Grades for a new student

Judy sent us a question a few days ago.  She asked, “Can you give a child a grade if they have only been your class for two weeks?”

That’s a great question!  When a new child comes into your class it can take a while to really get to know them. It certainly takes time to understand their learning style, personality and abilities.  Two weeks isn’t long enough to learn all of that, but it is enough time to start assessing what they know.

When I was teaching in the United States my school district required us to produce a report card if the student had been there more that 13 days.  So if the student had been in my class 2 calendar weeks, but only 10 school days I didn’t have to complete a report card.  With that being said, here are a few of my thoughts:

I would always give my standard reading and phonics assessments right away (within the first 2-3 days of receiving a new student.)  I would test their phonics (with a basic phonics screener), sight word knowledge, and fluency.  That would give me a good basic reading score.  Will it be as thorough and detailed as the grade given to a student who has been in your class all year?  Certainly not!  Is it a good, accurate starting point? Yes!

Math.  I would go back and give the end of the quarter assessment from the last quarter to get a basic idea of what they could do.  So if they came in the middle of the second quarter I would give them the quarter one assessment.  I would also give a timed math facts test to see how fluent they were with their math facts.  Once again it’s not ideal and it’s not going to give a perfect representation of their knowledge, but it’s a good start.

Writing.  If you are working on a writing piece in class those two weeks have them complete the assignment and give a score based on the one assignment.  If not, dictate a few sentences and have them write them down.  Then give them a simple assignment that they can complete and grade that.  It could be as simple as having them write about their family.  (Then you get a writing sample and get to know them a little bit.  Win-win!)

Social studies and science.  As far as these topics were concerned I would give a grade based on the assignments completed during those first two weeks.  If we didn’t complete anything in those 14 days I wouldn’t give them a grade for those subjects.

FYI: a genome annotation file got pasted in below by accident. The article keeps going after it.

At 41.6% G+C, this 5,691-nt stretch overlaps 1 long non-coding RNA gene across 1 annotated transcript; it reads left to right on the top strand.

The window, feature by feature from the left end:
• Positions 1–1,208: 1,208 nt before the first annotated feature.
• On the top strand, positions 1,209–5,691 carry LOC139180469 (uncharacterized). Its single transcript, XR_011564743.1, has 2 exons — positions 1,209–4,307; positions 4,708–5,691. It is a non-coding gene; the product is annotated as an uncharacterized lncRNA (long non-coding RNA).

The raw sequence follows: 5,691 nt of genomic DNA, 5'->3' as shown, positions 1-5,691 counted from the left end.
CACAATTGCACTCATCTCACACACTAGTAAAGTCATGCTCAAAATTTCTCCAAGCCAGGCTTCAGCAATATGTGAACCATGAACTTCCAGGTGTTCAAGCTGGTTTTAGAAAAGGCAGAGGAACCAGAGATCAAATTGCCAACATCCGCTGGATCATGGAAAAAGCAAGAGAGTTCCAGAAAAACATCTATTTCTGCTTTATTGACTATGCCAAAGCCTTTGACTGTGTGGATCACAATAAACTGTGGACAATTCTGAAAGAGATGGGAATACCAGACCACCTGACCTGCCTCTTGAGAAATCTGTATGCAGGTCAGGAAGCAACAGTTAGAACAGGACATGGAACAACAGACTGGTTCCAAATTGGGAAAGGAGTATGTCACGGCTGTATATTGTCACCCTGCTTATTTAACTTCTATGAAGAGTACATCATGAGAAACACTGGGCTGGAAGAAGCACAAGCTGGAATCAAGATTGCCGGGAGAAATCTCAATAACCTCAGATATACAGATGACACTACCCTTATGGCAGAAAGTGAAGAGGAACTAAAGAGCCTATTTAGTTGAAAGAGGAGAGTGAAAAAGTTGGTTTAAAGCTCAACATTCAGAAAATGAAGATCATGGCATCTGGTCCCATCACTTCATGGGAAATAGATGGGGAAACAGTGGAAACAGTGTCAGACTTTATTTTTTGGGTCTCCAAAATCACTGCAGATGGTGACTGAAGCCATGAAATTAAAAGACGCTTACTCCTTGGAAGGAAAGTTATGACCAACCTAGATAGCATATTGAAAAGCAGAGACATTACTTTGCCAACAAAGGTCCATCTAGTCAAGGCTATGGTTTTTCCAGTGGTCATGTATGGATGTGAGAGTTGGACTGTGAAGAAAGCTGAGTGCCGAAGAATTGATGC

I think the bottom line is yes, you can give a grade to a student who has been in your class two weeks.  Just remember that it isn’t as in depth and as thorough as your grades for the rest of your students.  With those extra assessments it will feel a little hectic for you and the new student.  Just remember to encourage the student to do their best and you do the same!  I hope that’s helpful!

Any other teachers out there that have any input?  What have you done when you get a brand new student and have to generate a grade for the student?

What’s the secret?

Last weekend I went to the lantern festival in Chiang Mai Thailand.  It was easily one of the most incredible things I have ever experienced!


We took the train up to Chiang Mai and caught a truck/taxi to our hotel.  There were a few other people in the back of the truck with us and my husband and I started chatting with a man named Ben.  We learned that he is a teacher in Vietnam and was there for the same festival we were.  After talking about the festival for a while the conversation turned to teaching.  He learned that I’ve been teaching for about 6 years.  He’s been teaching for 2 months and was feeling a bit overwhelmed in a few areas especially classroom management.  He asked, “So…How do you keep your class under control?”  That’s a question almost every teacher has wondered at one point.  It’s the foundation for a positive learning and teaching experience.  I took a whole class at ASU on the subject.  I have spent 6 years fine tuning my personal style.  Ben wanted to know how to keep his class under control, but our ride was about to wrap up.  I quickly thought about what I could tell him in the last 3 minutes of our shared ride.  I sifted through everything I could have said and I came up with the following answer:

“You have got to be clear with what you expect, set a clear consequence, and be consistent.  You have got to help them learn that you mean what you say by following up every.single.time.  Decide what the consequence will be if they don’t follow directions and make sure that you never let it slide. “

He listened intently then asked, “Even with kids as little as 5 and 6?”

Especially with kids that little!”

He processed that and asked a few more questions, but that was the bulk of our conversation.  I’ve thought back on that conversation, wondering if I should have given him a different answer.  You know what?  If I could redo that conversation with Ben I would tell him the same thing.

As I mentioned, I spend a semester studying classroom management.  There are loads of other useful and helpful things one can do.  Dozens upon dozens of different tools and tricks.  Ben and I could have easily talked for hours about various strategies to implement, but when it comes down to it I told himthe most essential part.  This situation reminded me how important it is to: set an expectation, outline a consequence and follow through consistently.  There you have it.  Regardless of your students’ age, nationality, language, school, or country the same principles apply!